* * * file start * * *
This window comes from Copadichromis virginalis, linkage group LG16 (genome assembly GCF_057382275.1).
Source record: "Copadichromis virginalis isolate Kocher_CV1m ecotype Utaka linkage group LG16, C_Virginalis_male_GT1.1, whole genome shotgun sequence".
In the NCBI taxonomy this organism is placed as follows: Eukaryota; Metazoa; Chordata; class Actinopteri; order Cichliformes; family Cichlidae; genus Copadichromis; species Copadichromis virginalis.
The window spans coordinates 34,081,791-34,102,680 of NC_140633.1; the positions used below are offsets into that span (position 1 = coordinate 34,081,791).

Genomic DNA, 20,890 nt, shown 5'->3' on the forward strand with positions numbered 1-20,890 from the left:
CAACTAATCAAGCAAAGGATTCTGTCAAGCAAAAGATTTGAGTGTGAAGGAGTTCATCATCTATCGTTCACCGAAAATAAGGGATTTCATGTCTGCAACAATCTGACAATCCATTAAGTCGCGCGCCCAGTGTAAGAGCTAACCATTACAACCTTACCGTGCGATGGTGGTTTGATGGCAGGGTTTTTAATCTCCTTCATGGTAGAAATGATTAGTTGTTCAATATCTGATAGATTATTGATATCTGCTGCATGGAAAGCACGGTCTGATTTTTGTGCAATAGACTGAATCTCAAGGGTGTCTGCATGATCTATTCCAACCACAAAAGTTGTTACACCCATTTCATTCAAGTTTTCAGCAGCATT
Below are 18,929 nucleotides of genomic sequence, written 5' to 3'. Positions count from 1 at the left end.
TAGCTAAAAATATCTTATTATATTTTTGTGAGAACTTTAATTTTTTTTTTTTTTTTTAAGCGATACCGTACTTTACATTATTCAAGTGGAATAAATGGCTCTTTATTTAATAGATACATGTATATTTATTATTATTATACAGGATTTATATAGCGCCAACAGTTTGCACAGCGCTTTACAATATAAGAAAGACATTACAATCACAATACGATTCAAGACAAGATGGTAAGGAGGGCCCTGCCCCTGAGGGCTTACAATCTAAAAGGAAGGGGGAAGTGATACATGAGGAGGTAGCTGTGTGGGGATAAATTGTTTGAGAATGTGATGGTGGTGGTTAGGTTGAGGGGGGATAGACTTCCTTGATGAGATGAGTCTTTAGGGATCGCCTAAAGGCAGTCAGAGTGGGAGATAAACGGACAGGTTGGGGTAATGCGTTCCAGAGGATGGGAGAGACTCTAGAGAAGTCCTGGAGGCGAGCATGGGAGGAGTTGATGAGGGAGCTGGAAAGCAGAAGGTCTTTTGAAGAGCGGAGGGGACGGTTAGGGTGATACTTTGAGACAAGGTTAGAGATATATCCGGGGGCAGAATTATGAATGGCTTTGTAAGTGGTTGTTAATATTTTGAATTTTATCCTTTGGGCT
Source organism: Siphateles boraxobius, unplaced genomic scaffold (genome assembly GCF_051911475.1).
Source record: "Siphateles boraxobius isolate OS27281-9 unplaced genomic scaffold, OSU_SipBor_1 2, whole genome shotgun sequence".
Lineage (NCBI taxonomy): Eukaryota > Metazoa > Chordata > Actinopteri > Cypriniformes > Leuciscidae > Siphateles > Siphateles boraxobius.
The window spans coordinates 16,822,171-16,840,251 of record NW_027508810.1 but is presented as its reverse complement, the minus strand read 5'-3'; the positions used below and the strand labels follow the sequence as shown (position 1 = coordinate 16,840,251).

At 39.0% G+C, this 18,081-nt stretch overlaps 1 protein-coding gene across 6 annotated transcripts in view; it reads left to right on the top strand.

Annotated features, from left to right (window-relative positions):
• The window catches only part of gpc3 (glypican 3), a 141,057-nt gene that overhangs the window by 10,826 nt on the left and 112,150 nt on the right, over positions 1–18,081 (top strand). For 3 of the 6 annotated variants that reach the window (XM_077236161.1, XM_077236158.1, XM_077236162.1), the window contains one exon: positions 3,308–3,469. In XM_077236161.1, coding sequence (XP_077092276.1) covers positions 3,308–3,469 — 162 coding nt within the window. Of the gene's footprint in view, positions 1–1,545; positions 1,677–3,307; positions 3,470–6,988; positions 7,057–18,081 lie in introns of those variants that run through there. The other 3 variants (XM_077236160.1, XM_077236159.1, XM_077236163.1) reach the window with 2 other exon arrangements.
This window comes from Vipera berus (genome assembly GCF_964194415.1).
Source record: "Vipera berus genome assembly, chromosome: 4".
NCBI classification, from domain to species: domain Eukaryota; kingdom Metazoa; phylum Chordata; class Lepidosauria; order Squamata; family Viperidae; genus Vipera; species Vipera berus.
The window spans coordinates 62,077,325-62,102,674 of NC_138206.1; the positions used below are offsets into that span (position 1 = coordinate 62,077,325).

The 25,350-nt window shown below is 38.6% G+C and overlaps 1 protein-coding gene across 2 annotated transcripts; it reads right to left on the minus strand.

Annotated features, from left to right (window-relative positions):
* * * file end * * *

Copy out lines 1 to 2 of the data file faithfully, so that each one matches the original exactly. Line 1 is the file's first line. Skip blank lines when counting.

This window comes from Copadichromis virginalis, linkage group LG16 (genome assembly GCF_057382275.1).
Source record: "Copadichromis virginalis isolate Kocher_CV1m ecotype Utaka linkage group LG16, C_Virginalis_male_GT1.1, whole genome shotgun sequence".